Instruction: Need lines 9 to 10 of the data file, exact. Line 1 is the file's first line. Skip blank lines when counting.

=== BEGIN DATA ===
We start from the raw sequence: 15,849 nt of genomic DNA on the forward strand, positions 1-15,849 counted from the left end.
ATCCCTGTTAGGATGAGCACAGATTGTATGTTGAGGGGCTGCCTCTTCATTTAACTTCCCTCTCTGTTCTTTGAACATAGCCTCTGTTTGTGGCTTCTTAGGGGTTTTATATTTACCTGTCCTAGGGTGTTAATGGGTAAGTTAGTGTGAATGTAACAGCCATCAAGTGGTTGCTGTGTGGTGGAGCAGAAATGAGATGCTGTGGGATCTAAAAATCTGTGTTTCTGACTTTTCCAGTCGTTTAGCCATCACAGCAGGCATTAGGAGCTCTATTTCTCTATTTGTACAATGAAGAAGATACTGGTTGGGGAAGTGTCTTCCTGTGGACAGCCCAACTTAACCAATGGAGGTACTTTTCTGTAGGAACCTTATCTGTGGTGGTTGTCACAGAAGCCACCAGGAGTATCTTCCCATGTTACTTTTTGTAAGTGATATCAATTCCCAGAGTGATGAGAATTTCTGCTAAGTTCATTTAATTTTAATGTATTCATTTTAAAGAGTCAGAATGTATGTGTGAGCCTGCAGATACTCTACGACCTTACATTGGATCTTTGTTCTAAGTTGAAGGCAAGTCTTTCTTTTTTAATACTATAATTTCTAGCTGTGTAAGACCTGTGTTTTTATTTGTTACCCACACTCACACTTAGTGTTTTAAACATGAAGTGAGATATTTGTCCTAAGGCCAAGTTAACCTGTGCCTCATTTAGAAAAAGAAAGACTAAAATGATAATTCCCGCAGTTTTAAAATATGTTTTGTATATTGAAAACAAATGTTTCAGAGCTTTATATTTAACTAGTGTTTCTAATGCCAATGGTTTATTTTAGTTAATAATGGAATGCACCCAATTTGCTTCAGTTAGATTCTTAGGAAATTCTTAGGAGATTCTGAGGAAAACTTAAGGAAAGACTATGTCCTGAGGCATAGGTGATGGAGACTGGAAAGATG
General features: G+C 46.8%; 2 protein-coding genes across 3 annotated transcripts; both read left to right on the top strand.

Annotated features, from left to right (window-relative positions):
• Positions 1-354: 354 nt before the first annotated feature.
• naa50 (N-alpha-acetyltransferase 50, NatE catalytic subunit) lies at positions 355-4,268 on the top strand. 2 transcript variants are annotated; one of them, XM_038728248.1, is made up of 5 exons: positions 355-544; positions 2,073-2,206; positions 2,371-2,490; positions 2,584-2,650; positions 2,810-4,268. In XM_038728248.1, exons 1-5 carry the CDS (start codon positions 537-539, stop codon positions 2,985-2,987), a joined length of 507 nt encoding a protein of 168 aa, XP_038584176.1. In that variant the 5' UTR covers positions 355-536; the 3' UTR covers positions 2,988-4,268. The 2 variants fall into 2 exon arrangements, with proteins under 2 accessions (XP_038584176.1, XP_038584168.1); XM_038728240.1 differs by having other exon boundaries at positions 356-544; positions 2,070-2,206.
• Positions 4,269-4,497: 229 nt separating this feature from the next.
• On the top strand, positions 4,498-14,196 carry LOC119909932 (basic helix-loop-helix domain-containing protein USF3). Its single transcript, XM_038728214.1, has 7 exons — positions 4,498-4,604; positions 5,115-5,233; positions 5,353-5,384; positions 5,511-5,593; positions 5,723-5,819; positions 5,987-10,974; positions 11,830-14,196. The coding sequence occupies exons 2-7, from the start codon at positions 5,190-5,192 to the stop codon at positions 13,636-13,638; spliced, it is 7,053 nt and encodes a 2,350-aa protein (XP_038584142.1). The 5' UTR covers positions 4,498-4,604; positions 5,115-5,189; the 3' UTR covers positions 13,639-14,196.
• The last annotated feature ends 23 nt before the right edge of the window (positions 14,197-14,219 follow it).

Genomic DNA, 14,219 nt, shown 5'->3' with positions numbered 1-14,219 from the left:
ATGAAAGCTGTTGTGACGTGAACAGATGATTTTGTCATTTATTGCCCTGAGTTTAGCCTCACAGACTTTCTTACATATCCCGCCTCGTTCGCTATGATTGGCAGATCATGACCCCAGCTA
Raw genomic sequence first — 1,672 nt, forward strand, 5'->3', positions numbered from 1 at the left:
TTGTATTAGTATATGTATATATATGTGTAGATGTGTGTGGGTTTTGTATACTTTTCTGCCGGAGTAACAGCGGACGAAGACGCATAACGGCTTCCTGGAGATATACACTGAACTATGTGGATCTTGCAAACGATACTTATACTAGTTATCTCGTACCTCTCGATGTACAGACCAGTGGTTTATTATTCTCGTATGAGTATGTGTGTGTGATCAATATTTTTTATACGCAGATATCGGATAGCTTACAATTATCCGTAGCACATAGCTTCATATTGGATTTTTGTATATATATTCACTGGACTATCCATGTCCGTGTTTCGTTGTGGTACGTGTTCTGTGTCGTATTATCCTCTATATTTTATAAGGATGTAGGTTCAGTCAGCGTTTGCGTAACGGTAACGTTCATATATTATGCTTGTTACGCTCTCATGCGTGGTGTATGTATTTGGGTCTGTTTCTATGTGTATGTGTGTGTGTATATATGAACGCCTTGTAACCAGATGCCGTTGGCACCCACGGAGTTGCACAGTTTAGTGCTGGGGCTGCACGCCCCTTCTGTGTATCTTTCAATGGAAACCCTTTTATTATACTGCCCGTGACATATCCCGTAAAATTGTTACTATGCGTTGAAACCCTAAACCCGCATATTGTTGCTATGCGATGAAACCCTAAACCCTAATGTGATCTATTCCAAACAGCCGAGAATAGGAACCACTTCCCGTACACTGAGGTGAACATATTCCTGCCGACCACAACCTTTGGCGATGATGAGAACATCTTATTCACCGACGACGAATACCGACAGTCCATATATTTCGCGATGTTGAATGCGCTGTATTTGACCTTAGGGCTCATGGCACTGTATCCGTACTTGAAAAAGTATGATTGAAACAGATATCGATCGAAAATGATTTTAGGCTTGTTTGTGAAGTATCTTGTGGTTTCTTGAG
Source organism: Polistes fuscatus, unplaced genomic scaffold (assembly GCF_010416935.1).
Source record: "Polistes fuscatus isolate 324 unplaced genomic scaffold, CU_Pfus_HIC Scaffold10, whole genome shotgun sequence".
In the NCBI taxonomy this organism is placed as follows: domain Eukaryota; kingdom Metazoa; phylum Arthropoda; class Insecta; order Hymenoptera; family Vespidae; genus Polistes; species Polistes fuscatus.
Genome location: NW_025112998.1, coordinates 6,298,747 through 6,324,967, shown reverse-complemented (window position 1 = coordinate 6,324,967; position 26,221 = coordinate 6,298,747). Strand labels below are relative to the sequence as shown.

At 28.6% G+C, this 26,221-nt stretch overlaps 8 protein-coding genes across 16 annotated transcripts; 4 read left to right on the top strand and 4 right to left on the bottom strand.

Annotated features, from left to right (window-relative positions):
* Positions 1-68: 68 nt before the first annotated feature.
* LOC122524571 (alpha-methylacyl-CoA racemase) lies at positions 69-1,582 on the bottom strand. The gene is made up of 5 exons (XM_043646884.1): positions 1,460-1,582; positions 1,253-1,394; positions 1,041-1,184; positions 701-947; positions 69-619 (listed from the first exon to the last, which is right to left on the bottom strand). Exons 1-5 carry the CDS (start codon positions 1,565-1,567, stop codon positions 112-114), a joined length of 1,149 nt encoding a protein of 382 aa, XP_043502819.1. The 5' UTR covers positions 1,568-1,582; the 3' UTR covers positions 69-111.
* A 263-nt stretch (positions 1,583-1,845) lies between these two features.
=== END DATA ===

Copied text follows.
• The last annotated feature ends 23 nt before the right edge of the window (positions 14,197-14,219 follow it).

Genomic DNA, 14,219 nt, shown 5'->3' with positions numbered 1-14,219 from the left: